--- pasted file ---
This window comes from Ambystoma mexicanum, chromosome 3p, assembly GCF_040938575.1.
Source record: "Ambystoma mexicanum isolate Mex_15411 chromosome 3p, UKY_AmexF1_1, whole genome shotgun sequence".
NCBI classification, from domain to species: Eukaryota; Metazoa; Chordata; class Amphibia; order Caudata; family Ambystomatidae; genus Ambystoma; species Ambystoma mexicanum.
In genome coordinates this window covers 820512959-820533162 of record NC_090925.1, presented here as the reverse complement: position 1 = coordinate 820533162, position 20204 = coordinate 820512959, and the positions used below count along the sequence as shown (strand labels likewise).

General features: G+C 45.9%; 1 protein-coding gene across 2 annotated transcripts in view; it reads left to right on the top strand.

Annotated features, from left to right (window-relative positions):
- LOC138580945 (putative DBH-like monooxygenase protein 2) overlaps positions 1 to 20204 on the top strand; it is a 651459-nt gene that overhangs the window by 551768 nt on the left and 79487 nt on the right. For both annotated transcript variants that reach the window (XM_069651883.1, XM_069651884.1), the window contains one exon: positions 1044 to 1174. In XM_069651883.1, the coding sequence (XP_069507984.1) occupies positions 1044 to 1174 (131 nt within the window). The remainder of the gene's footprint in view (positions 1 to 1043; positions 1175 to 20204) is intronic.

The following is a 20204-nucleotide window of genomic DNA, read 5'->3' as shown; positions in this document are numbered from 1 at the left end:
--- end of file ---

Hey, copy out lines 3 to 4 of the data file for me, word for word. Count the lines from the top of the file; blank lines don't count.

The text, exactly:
NCBI classification, from domain to species: Eukaryota; Metazoa; Chordata; class Amphibia; order Caudata; family Ambystomatidae; genus Ambystoma; species Ambystoma mexicanum.
In genome coordinates this window covers 820512959-820533162 of record NC_090925.1, presented here as the reverse complement: position 1 = coordinate 820533162, position 20204 = coordinate 820512959, and the positions used below count along the sequence as shown (strand labels likewise).